Tribulus terrestris has been dominating forums and fitness blogs as a ‘super sports supplement’ for many years, with wide ranging claims to supposed health benefits.
From the power to increase testosterone, and improving urinary health, to providing a boost to the immune system, and being a potent aphrodisiac — can one little weed really offer so much?
We take a look at some of the benefits of this botanical supplement and give you the supporting evidence to demonstrate its efficacy.
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What are the benefits of Tribulus Terrestris?
Tribulus terrestris is an extract from a plant with the same name and contains steroidal saponins known to boost the libido and support healthy immune and urinary systems.
The extract has been used in traditional remedies (including Chinese medicine and Ayurveda) for a number of ailments for many centuries.
However, this potent herb has been causing a stir in the world of sports supplements for the last few decades over controversial claims that it can also boost testosterone levels.
Though there have been limited studies on humans, there is significant evidence to support the fact that tribulus terrestris does boost testosterone in animals (including primates).
One of the main properties of tribulus terrestris which has widely been accepted by both traditional and Western medicine is those associated with providing a natural boost to the libido.
Indian and Chinese medicine have both traditionally used this herbal extract to boost sexual health in males and females.
It is thought that the active ingredient, protodioscin, a steroidal saponins found in tribulus terrestris, is responsible for this positive aphrodisiac effect.
Controlled studies on both healthy and castrated rats found the supplement to be as effective as Viagra.
In human studies, results showed a significant boost in positive sexual behaviour both in terms of frequency and duration as well as in erectile function in adult human males. The extract was also shown to boost the sperm count of sub fertile men by almost 50%.
Treat Erectile Dysfunction (ED)
It is thought that the same compound that boosts libido causes the corpus callosum to relax and allows the blood to fully engorge the penis before becoming trapped in a ‘strategic’ position.
The result is an effective treatment for ED.
Studies conducted in 2012 were satisfactorily able to demonstrate that a dose of just 6g of tribulus terrestris could improve the symptoms of ED. Not only that but there was also a reported increase in stamina.
Though there are many detractors of the few human studies that have been completed on the effects on increasing testosterone levels using tribulus terrestris, there is positive proof that this supplement works to do just that.
Animal tests have conclusively been able to demonstrate that doses of 5mg/kg is enough to boost testosterone levels with an intravenous dose of 7.5mg/kg in primates resulting in increases of DHEAS, DHT and testosterone by 29%, 31% and 52% respectively.
Though there have been limited human studies, the results have been quite encouraging; however, many in the scientific community have disregarded the findings as being insignificant or flawed.
One such study, conducted in 2012 by Sellandi, Thakar & Baghel demonstrated that a 6g dose of tribulus resulted in an increase of testosterone levels by 16.3%; however, the findings were not deemed of ‘statistical significance’.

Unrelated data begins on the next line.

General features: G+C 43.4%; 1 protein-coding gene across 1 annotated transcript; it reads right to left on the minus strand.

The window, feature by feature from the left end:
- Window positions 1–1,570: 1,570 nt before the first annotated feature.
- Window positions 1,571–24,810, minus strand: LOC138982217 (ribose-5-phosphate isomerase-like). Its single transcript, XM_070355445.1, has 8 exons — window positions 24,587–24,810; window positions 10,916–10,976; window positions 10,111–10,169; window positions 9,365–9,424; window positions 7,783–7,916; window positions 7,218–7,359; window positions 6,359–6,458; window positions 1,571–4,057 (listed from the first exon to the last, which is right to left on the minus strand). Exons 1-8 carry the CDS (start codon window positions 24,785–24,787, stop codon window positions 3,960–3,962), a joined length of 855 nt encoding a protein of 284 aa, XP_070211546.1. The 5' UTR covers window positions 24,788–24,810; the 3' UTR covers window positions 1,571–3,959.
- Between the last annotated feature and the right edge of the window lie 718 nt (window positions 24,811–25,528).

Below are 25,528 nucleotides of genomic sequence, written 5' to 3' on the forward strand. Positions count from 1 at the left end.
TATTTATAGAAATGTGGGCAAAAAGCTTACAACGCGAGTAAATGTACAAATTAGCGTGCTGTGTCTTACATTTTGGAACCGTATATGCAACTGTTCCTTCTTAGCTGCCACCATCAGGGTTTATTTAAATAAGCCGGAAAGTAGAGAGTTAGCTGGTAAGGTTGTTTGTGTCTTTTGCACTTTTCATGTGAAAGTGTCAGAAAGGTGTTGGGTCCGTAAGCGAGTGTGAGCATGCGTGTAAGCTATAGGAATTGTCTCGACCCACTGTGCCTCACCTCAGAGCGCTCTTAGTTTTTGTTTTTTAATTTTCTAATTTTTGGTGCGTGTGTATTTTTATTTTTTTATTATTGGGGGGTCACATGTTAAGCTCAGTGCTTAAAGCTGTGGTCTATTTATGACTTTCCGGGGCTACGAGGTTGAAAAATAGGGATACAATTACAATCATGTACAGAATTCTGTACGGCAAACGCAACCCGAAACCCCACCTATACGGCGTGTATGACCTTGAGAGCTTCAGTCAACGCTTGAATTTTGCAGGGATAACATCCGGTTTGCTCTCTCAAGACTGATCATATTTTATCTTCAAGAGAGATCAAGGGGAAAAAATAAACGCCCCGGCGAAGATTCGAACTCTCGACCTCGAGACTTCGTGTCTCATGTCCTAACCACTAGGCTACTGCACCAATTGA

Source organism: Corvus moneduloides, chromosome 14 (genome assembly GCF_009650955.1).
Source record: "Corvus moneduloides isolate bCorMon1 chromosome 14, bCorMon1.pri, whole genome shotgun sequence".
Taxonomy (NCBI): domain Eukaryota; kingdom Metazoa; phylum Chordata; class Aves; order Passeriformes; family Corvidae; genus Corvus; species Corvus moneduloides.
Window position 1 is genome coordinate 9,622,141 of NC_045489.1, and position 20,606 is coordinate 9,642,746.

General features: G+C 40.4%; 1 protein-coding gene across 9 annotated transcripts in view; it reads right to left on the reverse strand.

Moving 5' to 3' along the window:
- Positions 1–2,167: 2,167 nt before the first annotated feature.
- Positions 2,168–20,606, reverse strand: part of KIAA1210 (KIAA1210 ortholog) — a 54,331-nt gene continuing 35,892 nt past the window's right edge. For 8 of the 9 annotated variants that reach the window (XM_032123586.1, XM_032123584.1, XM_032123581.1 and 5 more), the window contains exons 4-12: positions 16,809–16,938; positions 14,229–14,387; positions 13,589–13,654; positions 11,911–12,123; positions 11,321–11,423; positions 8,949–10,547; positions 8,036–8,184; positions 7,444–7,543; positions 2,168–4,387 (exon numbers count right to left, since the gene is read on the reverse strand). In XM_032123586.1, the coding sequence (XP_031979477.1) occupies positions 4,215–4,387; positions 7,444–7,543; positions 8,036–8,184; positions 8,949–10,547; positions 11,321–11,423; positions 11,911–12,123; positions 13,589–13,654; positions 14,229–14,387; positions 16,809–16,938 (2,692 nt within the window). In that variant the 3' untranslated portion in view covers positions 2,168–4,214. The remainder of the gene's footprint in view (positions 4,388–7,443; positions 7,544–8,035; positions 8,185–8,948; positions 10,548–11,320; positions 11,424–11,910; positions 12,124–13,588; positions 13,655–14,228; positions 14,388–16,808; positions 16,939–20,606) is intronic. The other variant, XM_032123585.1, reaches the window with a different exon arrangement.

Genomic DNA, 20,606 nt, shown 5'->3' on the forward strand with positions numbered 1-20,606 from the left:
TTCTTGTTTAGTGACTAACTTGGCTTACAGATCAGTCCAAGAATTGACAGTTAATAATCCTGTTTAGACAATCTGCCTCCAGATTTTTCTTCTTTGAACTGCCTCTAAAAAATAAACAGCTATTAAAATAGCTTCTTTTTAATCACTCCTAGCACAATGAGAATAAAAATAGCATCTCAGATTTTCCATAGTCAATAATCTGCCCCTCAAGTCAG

Similar studies undertaken in Bulgaria and Lithuania also report good results on base testosterone levels though these have largely been found to be dose dependent (details of which are not published).
Additionally a 2009 trial (Milasius et al., (2009)) proved a significant increase in serum testosterone levels in just three weeks. The same study also demonstrated a boost to alactic and anaerobic muscular power in the test subjects (all healthy young males).
In this last study, the tribulus terrestris extract was stacked with D-glucosamine, N-acetylglucosamine and Alga Eckonia.
Supporting Urinary Health
Used as an aid to urinary health in traditional medicine, trials in Western science have proven the effects of tribulus terrestris as an effective diuretic.
A daily dose of just 3g (either from the fruit or added to water) was enough to improve the daily urine output in patients suffering with hypertension (Murthy, Dubey & Tripathi, (2000)).
Though previous reports of the positive effect of tribulus terrestris on mood have largely been anecdotal, recent studies have shown a quantifiable effect, comparable to that of imipramine or diazepam.
In doses of 2g, corticosterone and corticotropin levels were reduced to normal levels. It was observed that tribulus terrestris was as effective as a clinical dose of fluoxetine as an anti-depressant.
Is Tribulus more effective than aspirin to treat pain?
The traditional use of tribulus terrestris for pain relief is relatively localised to just a few countries in the Middle East.
Whether this is due to a variation in the active ingredients or just a curious quirk of geography, the fact is that there is some scientific evidence to support this kind of remedy.
Extracts administered intravenously in mice showed that tribulus offered remarkable pain relief perception and was as effective as aspirin. Though human trials have yet to be scheduled, it does go some way to providing proof of what has been known in places like Iran for centuries.
Lower blood pressure and cholesterol
The same trials in hypertensive patients that demonstrated the diuretic benefits of tribulus also showed a positive impact on cholesterol levels and blood pressure.
In a group of 75 patients, most were reported to experience improvements in these base lines within just a week of receiving treatment.